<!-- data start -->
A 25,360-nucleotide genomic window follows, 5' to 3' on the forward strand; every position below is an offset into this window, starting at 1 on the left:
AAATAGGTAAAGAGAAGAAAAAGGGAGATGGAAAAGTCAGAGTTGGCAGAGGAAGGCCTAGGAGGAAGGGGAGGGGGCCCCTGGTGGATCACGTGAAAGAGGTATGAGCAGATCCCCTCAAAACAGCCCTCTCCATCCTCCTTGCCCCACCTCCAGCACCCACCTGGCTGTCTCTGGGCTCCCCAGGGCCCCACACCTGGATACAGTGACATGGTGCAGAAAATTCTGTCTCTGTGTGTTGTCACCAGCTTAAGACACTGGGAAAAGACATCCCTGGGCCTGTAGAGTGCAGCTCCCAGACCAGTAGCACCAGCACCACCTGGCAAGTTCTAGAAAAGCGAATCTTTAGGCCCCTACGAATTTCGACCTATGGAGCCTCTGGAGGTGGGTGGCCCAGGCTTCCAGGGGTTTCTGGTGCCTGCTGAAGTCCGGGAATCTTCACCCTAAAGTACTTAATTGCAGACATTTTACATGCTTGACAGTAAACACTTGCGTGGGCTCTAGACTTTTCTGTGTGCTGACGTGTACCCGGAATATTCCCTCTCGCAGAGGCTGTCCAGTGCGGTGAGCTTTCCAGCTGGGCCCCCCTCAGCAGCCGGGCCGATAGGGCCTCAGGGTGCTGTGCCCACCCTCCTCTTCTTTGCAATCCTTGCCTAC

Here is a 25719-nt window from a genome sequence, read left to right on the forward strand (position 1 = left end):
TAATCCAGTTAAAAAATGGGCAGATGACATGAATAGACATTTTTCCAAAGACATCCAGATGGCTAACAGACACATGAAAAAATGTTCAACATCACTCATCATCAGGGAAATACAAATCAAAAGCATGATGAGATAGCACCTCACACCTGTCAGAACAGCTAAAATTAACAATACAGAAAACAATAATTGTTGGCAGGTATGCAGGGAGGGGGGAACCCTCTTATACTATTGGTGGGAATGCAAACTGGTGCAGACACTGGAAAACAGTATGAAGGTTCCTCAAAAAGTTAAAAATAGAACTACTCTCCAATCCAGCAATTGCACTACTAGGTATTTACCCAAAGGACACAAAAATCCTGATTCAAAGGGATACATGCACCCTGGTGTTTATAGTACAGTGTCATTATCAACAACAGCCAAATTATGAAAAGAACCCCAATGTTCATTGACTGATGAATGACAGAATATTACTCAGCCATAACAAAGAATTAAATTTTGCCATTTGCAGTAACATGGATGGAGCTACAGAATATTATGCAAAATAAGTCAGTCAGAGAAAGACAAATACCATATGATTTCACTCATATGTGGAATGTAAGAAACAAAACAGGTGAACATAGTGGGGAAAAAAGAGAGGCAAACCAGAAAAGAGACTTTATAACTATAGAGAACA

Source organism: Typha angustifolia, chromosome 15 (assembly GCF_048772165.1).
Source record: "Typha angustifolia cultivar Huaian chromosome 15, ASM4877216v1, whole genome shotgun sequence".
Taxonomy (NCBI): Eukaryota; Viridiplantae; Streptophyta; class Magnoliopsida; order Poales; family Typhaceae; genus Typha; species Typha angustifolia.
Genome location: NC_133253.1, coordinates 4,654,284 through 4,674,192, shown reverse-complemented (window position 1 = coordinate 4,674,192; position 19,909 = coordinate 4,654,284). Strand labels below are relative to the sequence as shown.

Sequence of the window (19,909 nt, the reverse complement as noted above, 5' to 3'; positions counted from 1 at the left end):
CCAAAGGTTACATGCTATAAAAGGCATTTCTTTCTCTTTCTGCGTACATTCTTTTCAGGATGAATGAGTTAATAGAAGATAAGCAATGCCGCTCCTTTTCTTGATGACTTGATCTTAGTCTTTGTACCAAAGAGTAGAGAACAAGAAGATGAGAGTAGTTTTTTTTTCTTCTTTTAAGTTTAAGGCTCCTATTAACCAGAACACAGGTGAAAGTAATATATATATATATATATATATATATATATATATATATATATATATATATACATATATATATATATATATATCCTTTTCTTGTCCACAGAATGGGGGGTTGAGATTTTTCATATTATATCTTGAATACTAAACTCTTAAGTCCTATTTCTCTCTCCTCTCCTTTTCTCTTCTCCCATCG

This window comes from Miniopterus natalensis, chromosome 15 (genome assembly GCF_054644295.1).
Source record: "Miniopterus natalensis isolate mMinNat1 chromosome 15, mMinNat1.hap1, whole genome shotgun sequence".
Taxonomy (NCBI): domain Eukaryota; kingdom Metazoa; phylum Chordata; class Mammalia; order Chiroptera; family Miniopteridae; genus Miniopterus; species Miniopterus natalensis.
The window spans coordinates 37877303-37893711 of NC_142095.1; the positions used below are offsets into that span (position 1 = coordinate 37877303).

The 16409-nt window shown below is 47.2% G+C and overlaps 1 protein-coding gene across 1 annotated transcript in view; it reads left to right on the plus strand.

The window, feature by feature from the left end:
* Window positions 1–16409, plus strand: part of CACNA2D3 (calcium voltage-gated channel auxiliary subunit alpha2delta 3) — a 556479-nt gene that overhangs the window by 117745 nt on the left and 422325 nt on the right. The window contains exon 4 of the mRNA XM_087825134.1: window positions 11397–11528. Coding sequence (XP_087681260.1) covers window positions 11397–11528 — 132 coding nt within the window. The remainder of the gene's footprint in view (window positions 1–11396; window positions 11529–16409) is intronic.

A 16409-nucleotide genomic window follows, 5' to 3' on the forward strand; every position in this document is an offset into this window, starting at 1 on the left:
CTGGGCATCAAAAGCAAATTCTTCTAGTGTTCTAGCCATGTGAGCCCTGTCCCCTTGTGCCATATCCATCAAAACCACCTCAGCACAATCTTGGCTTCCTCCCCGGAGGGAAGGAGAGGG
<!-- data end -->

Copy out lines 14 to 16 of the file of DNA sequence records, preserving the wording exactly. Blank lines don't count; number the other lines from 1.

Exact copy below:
The window spans coordinates 37877303-37893711 of NC_142095.1; the positions used below are offsets into that span (position 1 = coordinate 37877303).

The 16409-nt window shown below is 47.2% G+C and overlaps 1 protein-coding gene across 1 annotated transcript in view; it reads left to right on the plus strand.

The window, feature by feature from the left end: